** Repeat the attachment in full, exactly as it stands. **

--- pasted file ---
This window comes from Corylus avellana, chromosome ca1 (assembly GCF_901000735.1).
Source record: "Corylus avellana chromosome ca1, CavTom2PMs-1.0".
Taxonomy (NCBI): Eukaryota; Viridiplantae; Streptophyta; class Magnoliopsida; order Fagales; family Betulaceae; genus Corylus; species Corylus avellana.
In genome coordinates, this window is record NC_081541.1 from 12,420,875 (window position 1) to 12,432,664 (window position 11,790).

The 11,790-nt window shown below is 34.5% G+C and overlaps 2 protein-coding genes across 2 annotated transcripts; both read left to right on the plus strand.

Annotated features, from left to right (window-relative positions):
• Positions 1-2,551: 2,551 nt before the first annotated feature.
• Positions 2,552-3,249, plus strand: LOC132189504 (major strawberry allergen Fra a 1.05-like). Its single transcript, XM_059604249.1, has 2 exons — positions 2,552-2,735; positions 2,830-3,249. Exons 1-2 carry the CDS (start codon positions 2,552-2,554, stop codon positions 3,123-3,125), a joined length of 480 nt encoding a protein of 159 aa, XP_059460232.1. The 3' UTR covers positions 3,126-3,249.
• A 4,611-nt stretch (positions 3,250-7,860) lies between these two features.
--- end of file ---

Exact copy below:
This window comes from Corylus avellana, chromosome ca1 (assembly GCF_901000735.1).
Source record: "Corylus avellana chromosome ca1, CavTom2PMs-1.0".
Taxonomy (NCBI): Eukaryota; Viridiplantae; Streptophyta; class Magnoliopsida; order Fagales; family Betulaceae; genus Corylus; species Corylus avellana.
In genome coordinates, this window is record NC_081541.1 from 12,420,875 (window position 1) to 12,432,664 (window position 11,790).

The 11,790-nt window shown below is 34.5% G+C and overlaps 2 protein-coding genes across 2 annotated transcripts; both read left to right on the plus strand.

Annotated features, from left to right (window-relative positions):
• Positions 1-2,551: 2,551 nt before the first annotated feature.
• Positions 2,552-3,249, plus strand: LOC132189504 (major strawberry allergen Fra a 1.05-like). Its single transcript, XM_059604249.1, has 2 exons — positions 2,552-2,735; positions 2,830-3,249. Exons 1-2 carry the CDS (start codon positions 2,552-2,554, stop codon positions 3,123-3,125), a joined length of 480 nt encoding a protein of 159 aa, XP_059460232.1. The 3' UTR covers positions 3,126-3,249.
• A 4,611-nt stretch (positions 3,250-7,860) lies between these two features.